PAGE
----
Thursday, April 28, 2011

Veritas Vineyard

Veritas Winery was the last stop on our wine tasting adventure. Veritas is probably the largest and most well-known of all the wineries we visited that day. They have very extensive grounds with lots of gazebos and tables tucked away for you to go and enjoy a glass of wine. In addition to beautiful grounds, they have a very impressive tasting room that is an updated, more contemporary looking lodge.

Veritas’s tasting was the most expensive--$5.00 for six wines. According to the woman doing the tasting, they do more wines earlier in the day, but cut back near the end. The tasting experience was also markedly different in tone. The women who conducted the tastings at Wintergreen and Hill Top were so friendly and hospitable and made you feel connected to their product. Veritas Vineyard was a little busier, and so the woman who did the tasting was a little more reserved and to the purpose. This reserve created a different sense of connection and made the experience a little more systematic.

I’m not sure if it was because it was the last vineyard and our palettes were exhausted, or if it was because the connection to the vineyard wasn’t quite there, but my car wasn’t as blown away by the wines as we expected. The Claret, Merlot, and Vitner’s Reserve were all good, but had a similar finish on the palette that was a little bitter. The Claret was sweeter and bright, the Merlot was chewy and peppery with a dry finish, and the Vitner’s Reserve was a little smokier and dryer.

Although I wasn’t so blown away by the reds, I was a little more excited by the whites. They start with a Scintilla which is a brute sparkling wine that is part Cab Fran and part Chardonnay. I really enjoyed it because it had the tartness and crispness of green apples, but wasn’t sweet. Although I didn’t really care for the Chardonnay “Harlequin” because it was almost pure butter on the finish, I did like their Viognier. We had tried a Viognier at Wintergreen Winery and I was underwhelmed. Veritas’s Viognier had a great apricot nose and tangerine notes on the palette. Whereas Wintergreen’s Viognier was a little too sweet, Veritas brought in more brightness and fruit.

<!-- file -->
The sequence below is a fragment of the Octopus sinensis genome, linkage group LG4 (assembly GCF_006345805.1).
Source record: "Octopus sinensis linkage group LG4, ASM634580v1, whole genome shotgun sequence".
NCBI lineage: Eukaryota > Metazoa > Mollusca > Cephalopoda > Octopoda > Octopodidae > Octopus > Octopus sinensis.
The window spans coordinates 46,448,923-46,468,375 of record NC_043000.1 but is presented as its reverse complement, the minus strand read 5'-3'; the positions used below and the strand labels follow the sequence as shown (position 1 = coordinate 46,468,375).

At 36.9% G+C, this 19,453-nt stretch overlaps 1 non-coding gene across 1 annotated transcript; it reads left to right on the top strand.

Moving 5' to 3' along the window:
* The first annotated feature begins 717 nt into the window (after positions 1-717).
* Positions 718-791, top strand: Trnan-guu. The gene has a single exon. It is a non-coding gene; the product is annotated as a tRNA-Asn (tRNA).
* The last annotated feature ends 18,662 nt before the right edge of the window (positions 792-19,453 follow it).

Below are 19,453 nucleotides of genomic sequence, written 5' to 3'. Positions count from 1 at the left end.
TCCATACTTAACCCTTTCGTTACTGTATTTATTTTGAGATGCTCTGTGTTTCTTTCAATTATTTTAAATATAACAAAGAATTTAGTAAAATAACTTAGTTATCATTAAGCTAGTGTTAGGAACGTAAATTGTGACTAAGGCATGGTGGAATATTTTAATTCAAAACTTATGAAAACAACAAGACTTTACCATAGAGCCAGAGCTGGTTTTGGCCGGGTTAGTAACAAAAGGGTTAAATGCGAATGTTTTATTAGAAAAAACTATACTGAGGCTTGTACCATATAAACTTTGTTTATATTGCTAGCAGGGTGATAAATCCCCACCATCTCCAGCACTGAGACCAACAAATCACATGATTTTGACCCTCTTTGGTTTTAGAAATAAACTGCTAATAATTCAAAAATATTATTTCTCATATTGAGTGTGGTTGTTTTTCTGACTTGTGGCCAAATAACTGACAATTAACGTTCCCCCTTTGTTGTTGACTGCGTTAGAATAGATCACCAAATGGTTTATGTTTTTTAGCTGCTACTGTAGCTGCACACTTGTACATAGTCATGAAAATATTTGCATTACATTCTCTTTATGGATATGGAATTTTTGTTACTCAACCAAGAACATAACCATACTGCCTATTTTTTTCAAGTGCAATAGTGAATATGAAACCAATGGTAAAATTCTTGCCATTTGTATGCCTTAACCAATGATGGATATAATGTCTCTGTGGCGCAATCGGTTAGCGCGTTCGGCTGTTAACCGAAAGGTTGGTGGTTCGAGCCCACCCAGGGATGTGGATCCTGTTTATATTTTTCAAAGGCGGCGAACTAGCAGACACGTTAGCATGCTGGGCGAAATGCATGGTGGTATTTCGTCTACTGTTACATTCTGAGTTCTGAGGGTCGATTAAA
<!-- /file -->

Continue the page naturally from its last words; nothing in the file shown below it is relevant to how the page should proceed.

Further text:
Veritas’s big star for all of us was their Othello. I blogged about Othello in my Staunton Grocery post because this was the Virginia wine they paired with their dessert course. Othello is a ruby-style Port that has vanilla, caramel, plum and black cherries. I normally have a hard time getting into dessert wines, but this one is really satisfying.

Although it was fun visiting Veritas, the experience lacked the welcoming and friendliness of Hill Top and Wintergreen. Because of that, it was harder to develop the connection with Veritas that I had with the other vineyards. I’m thinking that the best way to experience Veritas would be to come during their “Starry Nights,” a summer concert series that combines wine, music, and scenery. Once I test one of those concerts out, I’ll let you know how it goes.

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